• Changing the degree of parallelism for the whole instance will cause all plans to need to recompile, which isn’t always OK.

      • But if all the plans are recompile, is only one time and later everything is better isn’t? But you think is better only changed for some queys? because my CPU is increasing and the cxpacket wait is really big.

        • Hi Rafael,

          Whether or not all the recompiles are worth it varies widely.

          Testing the batch processes with specific settings and then setting it on a query by query basis for the largest queries is the safest bet, although it’s more work. The right max degree of parallelism varies widely both by workload and by hardware, so it is really specific to your SQL Server.

  3. Hello,

    I would like to ask about how to calculate the appropriate MAXDOP setting.
    I have read the Microsoft KB guidelines found in
    Our server has 2 CPUs, 12 logical cores each with hyperthreading (6 physical cores), giving us a total of 24 logical cores. NUMA and Hyperthreading are both true so according to the MS KB, our MAXDOP setting should be 6.

    Another DBA shared with us the following script that he uses to calculate MAXDOP value and it gives a different value. It calculates a value of 8.

    I am trying to determine which advice is accurate… What do you think of the script below as compared with the Microsoft KB? There are varied views on this on the web so I am having a hard time picking an advice to stick to…. Thank you very much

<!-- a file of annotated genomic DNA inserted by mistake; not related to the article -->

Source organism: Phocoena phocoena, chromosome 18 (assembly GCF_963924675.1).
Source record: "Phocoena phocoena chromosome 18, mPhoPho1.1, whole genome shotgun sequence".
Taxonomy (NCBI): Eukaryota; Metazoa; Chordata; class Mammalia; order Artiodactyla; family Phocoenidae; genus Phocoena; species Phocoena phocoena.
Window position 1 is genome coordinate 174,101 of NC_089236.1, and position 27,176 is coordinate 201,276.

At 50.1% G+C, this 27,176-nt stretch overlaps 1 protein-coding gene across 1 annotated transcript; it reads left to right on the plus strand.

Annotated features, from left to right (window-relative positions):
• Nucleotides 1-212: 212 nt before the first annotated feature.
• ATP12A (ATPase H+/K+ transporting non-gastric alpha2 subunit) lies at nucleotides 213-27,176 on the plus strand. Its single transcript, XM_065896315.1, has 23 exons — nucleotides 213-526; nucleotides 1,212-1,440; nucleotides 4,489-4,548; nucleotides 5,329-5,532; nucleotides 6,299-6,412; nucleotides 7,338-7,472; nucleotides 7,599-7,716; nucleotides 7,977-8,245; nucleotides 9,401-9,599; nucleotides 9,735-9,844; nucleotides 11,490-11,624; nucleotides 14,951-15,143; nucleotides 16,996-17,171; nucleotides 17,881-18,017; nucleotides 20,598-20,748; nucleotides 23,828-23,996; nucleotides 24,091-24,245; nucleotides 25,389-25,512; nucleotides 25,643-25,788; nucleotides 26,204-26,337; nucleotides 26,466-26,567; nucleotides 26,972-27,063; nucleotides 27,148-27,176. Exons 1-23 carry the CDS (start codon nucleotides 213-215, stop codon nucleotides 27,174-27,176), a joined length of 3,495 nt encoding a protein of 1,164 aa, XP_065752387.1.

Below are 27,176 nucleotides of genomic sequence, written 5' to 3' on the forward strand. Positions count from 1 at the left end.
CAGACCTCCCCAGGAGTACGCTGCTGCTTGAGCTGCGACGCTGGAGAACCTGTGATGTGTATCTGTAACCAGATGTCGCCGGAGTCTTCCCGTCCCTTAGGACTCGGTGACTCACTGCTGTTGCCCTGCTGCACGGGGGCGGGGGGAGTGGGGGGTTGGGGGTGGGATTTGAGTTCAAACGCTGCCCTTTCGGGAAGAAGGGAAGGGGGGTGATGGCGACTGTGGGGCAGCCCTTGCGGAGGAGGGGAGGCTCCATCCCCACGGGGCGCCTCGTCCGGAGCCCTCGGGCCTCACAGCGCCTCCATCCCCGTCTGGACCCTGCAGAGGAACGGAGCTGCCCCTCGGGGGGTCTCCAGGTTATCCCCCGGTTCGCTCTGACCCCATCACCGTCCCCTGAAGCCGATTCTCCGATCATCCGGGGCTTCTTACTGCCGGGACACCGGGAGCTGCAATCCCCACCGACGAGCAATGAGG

DECLARE @CoreCount int;
    DECLARE @NumaNodes int;

    SET @CoreCount = (SELECT i.cpu_count from sys.dm_os_sys_info i);
    SET @NumaNodes = (
    SELECT MAX(c.memory_node_id) + 1
    FROM sys.dm_os_memory_clerks c
    WHERE memory_node_id 4 /* If less than 5 cores, don’t bother. */
    DECLARE @MaxDOP int;

    /* 3/4 of Total Cores in Machine */
    SET @MaxDOP = @CoreCount * 0.75;

    /* if @MaxDOP is greater than the per NUMA node
    Core Count, set @MaxDOP = per NUMA node core count
    IF @MaxDOP > (@CoreCount / @NumaNodes)
    SET @MaxDOP = (@CoreCount / @NumaNodes) * 0.75;

    Reduce @MaxDOP to an even number
    SET @MaxDOP = @MaxDOP – (@MaxDOP % 2);

    /* Cap MAXDOP at 8, according to Microsoft */
    IF @MaxDOP > 8 SET @MaxDOP = 8;

    PRINT ‘Suggested MAXDOP = ‘ + CAST(@MaxDOP as varchar(max));
    PRINT ‘Suggested MAXDOP = 0 since you have less than 4 cores total.';

    • So, bad news – there is no single formula that will guarantee you have the right setup for your workload. It just doesn’t work that way.

      If you don’t need to fine tune this, just use the Microsoft guidance.

      If you need to fine tune this, you need to understand multiple settings as well as how to look at SQL Server waits. Start with Brent’s post here:

      • Thank you very much for your answer.
        I feel safer following the Microsoft guidelines so I think that will be my route.
        I was just confused with the script provided by another DBA and where he might have gotten it from and if it has Microsoft’s blessing.

        This is very helpful. Thank you very much.